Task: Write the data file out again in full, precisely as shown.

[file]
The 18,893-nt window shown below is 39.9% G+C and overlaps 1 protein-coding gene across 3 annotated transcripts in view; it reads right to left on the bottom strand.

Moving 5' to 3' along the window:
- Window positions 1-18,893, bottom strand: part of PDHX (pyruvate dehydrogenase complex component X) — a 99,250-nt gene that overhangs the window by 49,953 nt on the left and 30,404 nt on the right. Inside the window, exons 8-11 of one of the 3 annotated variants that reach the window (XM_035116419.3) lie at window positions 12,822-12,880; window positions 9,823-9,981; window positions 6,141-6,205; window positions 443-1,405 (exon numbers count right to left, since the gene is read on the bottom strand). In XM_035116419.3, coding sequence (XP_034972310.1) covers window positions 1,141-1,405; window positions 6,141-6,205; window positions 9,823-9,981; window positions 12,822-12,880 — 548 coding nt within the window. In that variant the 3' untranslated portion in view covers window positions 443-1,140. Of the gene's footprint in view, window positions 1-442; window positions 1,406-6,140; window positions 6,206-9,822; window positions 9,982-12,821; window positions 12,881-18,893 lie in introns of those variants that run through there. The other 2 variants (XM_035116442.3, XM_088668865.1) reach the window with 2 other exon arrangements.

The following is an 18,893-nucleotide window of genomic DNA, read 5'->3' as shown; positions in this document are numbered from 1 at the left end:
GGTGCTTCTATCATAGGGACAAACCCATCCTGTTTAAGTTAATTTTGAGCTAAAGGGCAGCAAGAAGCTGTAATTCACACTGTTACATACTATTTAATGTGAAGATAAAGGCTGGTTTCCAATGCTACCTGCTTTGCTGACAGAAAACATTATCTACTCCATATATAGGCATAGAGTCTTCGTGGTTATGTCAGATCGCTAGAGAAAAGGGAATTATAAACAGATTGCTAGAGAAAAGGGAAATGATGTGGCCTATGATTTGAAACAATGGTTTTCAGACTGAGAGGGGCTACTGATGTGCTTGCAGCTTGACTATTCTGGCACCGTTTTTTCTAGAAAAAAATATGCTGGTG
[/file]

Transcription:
The 18,893-nt window shown below is 39.9% G+C and overlaps 1 protein-coding gene across 3 annotated transcripts in view; it reads right to left on the bottom strand.

Moving 5' to 3' along the window:
- Window positions 1-18,893, bottom strand: part of PDHX (pyruvate dehydrogenase complex component X) — a 99,250-nt gene that overhangs the window by 49,953 nt on the left and 30,404 nt on the right. Inside the window, exons 8-11 of one of the 3 annotated variants that reach the window (XM_035116419.3) lie at window positions 12,822-12,880; window positions 9,823-9,981; window positions 6,141-6,205; window positions 443-1,405 (exon numbers count right to left, since the gene is read on the bottom strand). In XM_035116419.3, coding sequence (XP_034972310.1) covers window positions 1,141-1,405; window positions 6,141-6,205; window positions 9,823-9,981; window positions 12,822-12,880 — 548 coding nt within the window. In that variant the 3' untranslated portion in view covers window positions 443-1,140. Of the gene's footprint in view, window positions 1-442; window positions 1,406-6,140; window positions 6,206-9,822; window positions 9,982-12,821; window positions 12,881-18,893 lie in introns of those variants that run through there. The other 2 variants (XM_035116442.3, XM_088668865.1) reach the window with 2 other exon arrangements.

The following is an 18,893-nucleotide window of genomic DNA, read 5'->3' as shown; positions in this document are numbered from 1 at the left end:
GGTGCTTCTATCATAGGGACAAACCCATCCTGTTTAAGTTAATTTTGAGCTAAAGGGCAGCAAGAAGCTGTAATTCACACTGTTACATACTATTTAATGTGAAGATAAAGGCTGGTTTCCAATGCTACCTGCTTTGCTGACAGAAAACATTATCTACTCCATATATAGGCATAGAGTCTTCGTGGTTATGTCAGATCGCTAGAGAAAAGGGAATTATAAACAGATTGCTAGAGAAAAGGGAAATGATGTGGCCTATGATTTGAAACAATGGTTTTCAGACTGAGAGGGGCTACTGATGTGCTTGCAGCTTGACTATTCTGGCACCGTTTTTTCTAGAAAAAAATATGCTGGTG